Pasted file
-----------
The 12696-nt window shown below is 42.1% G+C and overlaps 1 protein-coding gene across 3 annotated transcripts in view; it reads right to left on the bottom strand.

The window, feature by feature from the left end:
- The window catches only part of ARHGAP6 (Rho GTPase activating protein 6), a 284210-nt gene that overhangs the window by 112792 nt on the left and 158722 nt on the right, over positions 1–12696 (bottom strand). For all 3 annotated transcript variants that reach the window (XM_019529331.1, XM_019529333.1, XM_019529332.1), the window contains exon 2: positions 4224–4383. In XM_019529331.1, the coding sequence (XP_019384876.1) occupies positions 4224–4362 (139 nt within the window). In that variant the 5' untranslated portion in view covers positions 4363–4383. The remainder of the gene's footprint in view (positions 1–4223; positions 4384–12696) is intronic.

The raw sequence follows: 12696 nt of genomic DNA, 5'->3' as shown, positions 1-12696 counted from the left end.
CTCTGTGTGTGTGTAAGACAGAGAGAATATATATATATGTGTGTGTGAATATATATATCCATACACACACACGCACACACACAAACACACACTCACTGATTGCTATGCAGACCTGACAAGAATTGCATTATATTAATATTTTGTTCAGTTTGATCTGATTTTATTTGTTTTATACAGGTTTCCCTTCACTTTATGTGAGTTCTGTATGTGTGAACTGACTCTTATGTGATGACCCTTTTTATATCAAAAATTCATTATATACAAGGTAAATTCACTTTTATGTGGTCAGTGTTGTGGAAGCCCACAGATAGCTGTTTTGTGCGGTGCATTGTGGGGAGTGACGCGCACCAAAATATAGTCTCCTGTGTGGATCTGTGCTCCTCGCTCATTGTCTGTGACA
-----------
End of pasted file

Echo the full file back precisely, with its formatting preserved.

The 12696-nt window shown below is 42.1% G+C and overlaps 1 protein-coding gene across 3 annotated transcripts in view; it reads right to left on the bottom strand.

The window, feature by feature from the left end:
- The window catches only part of ARHGAP6 (Rho GTPase activating protein 6), a 284210-nt gene that overhangs the window by 112792 nt on the left and 158722 nt on the right, over positions 1–12696 (bottom strand). For all 3 annotated transcript variants that reach the window (XM_019529331.1, XM_019529333.1, XM_019529332.1), the window contains exon 2: positions 4224–4383. In XM_019529331.1, the coding sequence (XP_019384876.1) occupies positions 4224–4362 (139 nt within the window). In that variant the 5' untranslated portion in view covers positions 4363–4383. The remainder of the gene's footprint in view (positions 1–4223; positions 4384–12696) is intronic.

The raw sequence follows: 12696 nt of genomic DNA, 5'->3' as shown, positions 1-12696 counted from the left end.
CTCTGTGTGTGTGTAAGACAGAGAGAATATATATATATGTGTGTGTGAATATATATATCCATACACACACACGCACACACACAAACACACACTCACTGATTGCTATGCAGACCTGACAAGAATTGCATTATATTAATATTTTGTTCAGTTTGATCTGATTTTATTTGTTTTATACAGGTTTCCCTTCACTTTATGTGAGTTCTGTATGTGTGAACTGACTCTTATGTGATGACCCTTTTTATATCAAAAATTCATTATATACAAGGTAAATTCACTTTTATGTGGTCAGTGTTGTGGAAGCCCACAGATAGCTGTTTTGTGCGGTGCATTGTGGGGAGTGACGCGCACCAAAATATAGTCTCCTGTGTGGATCTGTGCTCCTCGCTCATTGTCTGTGACA